When we had a great sighting of a well-fed cheetah resting in the shade of a croton, but few photographic opportunities, I decided to take a close-up of the cheetah’s pelage. What I find interesting about this photo is how it looks out of focus – yet zooming in reveals good detail of the individual hairs. Is this evolution in action? Have the cheetah’s spots evolved to “blur,” helping the cheetah blend in more with its surroundings? [Photograph by Tyler Davis – f 5.6, 1/640, ISO 200]

Impala and calf

Fantastic light in this photo, and nice composition and depth of field with the impala lamb front and centre, peering through tall wands of grass, and the mother slightly out of focus immediately behind. [Photograph by Jeffre Thige – f 5.6, 1/800, ISO 320]


A mid-day sighting of a male lion resting in the shade makes for tough photography, so I exploited the extreme contrast by converting to black and white in Lightroom and increasing exposure and shadows to blow out the background and make the lion the sole focal point. [Photograph by Tyler Davis – f 5.0, 1/400, ISO 200]


Some exciting news recently that the Sausage Tree Pride has two new cubs, with possibly more on the way. We found them mid-day, so they were mostly lazing in the shade, but I was at the ready for one of the twins to pop up from feeding for a look around. [Photograph by Tyler Davis – f 5.6, 1/250, ISO 320]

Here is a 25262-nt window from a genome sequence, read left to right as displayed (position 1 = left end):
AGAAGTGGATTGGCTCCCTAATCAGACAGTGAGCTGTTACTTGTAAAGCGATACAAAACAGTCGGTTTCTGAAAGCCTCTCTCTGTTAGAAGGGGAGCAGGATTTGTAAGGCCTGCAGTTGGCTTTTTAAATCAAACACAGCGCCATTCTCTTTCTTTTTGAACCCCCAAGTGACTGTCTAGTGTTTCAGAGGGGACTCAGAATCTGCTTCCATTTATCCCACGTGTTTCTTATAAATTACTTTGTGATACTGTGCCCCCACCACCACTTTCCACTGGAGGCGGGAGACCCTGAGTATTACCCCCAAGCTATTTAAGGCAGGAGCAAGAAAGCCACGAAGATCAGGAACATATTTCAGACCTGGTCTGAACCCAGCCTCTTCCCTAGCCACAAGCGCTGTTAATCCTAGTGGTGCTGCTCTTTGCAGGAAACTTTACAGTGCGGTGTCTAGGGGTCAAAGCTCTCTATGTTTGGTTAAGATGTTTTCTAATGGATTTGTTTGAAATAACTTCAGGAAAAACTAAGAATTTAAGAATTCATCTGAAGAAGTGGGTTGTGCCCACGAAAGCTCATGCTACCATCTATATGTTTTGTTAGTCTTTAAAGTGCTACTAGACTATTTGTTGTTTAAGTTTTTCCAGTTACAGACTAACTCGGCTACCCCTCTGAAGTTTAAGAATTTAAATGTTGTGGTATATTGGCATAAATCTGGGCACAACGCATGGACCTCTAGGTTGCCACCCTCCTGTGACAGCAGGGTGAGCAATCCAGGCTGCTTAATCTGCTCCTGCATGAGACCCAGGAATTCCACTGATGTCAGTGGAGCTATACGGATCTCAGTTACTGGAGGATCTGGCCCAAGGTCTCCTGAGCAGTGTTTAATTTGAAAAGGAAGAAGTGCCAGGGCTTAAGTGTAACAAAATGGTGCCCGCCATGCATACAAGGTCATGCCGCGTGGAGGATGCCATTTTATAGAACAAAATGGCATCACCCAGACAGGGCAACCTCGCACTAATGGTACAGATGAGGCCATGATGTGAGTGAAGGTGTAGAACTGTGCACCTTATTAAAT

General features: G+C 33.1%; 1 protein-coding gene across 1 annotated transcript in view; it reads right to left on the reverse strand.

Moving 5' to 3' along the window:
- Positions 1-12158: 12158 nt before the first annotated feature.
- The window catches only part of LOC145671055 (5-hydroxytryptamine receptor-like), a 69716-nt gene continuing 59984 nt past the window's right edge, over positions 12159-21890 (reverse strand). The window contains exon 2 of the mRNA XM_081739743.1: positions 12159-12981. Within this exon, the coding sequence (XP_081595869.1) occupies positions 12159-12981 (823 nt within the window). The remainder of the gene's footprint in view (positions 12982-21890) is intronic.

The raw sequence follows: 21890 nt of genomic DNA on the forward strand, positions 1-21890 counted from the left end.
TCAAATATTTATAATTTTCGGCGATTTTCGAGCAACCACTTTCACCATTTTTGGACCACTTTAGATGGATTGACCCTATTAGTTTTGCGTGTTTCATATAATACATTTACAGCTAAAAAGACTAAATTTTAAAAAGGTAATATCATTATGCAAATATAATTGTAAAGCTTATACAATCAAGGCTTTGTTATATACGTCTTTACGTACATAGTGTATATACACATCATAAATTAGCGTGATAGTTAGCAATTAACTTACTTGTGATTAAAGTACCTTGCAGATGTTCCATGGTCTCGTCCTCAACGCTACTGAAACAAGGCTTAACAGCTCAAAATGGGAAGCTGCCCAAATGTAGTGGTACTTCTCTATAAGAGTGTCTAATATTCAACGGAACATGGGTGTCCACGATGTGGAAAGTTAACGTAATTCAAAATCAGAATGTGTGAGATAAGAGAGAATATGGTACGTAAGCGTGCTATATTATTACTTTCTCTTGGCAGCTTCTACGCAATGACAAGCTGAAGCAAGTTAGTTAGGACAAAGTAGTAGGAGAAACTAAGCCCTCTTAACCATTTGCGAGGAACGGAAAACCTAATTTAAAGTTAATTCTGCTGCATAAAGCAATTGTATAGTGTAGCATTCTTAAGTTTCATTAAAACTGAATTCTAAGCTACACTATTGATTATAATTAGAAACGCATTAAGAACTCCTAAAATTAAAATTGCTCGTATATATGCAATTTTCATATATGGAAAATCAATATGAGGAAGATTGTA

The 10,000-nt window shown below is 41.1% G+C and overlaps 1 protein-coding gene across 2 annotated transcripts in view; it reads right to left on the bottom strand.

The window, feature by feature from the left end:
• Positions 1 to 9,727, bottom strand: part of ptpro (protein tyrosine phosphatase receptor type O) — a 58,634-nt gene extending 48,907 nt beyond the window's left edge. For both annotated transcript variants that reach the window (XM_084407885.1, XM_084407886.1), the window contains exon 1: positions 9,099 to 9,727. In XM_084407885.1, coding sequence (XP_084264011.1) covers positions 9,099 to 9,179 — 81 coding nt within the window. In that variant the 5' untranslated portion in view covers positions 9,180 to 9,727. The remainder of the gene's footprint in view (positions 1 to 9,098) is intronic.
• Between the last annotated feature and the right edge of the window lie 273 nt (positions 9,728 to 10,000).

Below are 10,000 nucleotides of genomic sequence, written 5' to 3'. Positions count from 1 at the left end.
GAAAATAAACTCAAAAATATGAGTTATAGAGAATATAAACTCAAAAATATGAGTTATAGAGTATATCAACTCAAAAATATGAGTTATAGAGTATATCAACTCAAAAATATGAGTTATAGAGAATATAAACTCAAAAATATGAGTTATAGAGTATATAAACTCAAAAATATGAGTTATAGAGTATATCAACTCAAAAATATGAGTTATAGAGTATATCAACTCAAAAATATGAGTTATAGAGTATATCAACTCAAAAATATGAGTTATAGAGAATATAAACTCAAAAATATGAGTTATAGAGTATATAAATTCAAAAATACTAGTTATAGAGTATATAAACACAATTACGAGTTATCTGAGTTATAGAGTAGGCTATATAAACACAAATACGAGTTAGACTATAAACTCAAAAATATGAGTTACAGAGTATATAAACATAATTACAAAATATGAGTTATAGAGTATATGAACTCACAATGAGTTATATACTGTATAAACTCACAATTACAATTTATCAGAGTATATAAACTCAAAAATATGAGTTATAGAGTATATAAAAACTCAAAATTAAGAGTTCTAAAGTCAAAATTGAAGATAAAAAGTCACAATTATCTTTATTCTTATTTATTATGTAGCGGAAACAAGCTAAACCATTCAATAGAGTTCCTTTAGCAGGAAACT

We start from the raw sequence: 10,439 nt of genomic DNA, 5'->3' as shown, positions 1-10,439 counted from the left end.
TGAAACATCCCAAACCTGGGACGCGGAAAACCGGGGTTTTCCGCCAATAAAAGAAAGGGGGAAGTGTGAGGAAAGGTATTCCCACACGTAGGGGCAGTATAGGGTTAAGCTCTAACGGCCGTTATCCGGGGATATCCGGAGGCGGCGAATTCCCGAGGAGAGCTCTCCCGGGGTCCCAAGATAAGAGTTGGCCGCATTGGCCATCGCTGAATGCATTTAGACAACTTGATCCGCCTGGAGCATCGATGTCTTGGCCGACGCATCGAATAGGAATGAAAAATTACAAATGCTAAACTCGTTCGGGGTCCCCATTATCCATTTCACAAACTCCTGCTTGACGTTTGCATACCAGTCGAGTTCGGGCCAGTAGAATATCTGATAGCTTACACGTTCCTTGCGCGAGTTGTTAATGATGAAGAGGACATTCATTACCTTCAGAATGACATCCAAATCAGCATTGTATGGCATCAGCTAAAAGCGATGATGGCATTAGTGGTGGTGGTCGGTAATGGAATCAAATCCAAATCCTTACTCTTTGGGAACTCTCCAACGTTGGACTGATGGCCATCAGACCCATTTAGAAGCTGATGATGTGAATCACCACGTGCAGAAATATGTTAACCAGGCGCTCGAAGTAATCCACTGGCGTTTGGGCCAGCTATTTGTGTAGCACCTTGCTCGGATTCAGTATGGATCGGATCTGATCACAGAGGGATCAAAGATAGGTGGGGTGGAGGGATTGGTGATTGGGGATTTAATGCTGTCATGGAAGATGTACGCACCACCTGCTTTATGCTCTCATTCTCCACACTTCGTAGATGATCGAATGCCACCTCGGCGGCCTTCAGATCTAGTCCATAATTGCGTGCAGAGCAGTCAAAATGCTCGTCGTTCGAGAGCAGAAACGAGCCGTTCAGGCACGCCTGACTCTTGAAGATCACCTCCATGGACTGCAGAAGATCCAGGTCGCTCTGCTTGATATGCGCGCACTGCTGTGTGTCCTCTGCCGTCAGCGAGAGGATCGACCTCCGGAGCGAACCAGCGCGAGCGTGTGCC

Giraffe Sparring

[Photograph by Jeffre Thige – f 5.6, 1/500, ISO 200]

Without question, the most dramatic event in the Mara in the last week transpired when a pair of giraffe bulls took exception to one another and fought to the death – both of them! Swinging their long necks like medieval maces (as exemplified in the first photo above, by Jeffrey Thige), male giraffes can inflict serious damage and it’s not unusual for the loser to sustain life-threatening injuries. But for both contenders to go down in a heap side-by-side is positively extraordinary. Rumour has it that someone got a video of this epic battle, but most witnesses only saw the aftermath. It took 20 hours until scavengers worked up the courage to approach the two massive bulls (dangerous animals whose kicks can kill, hence the wait), but once they did, the feast was on. Lions, hyenas, jackals, over 200 vultures, and who knows what else revelled in their windfall meal, and Adam Bannister was there to capture the remarkable shots below. (Photographs by Adam Bannister)

Giraffes corpses

Giraffe corpses and lion

Giraffe corpses and vultures

Giraffes corpses and vehicle

Giraffes with vultures

Giraffe corpses being eaten

AUTHOR: Tyler Davis

Guide and birding fundi, Tyler was also one half of the regional director couple that lead the team at Angama Mara for the first five years. Being the birding extraordinaire that he is, he was known to let his attention wander during meetings. The trick to keep him focused was to place him with no direct view of anything feathered. Tyler ensures that we are a grounded and well-rounded team. He also sometimes forgets to take his binoculars off at dinnertime.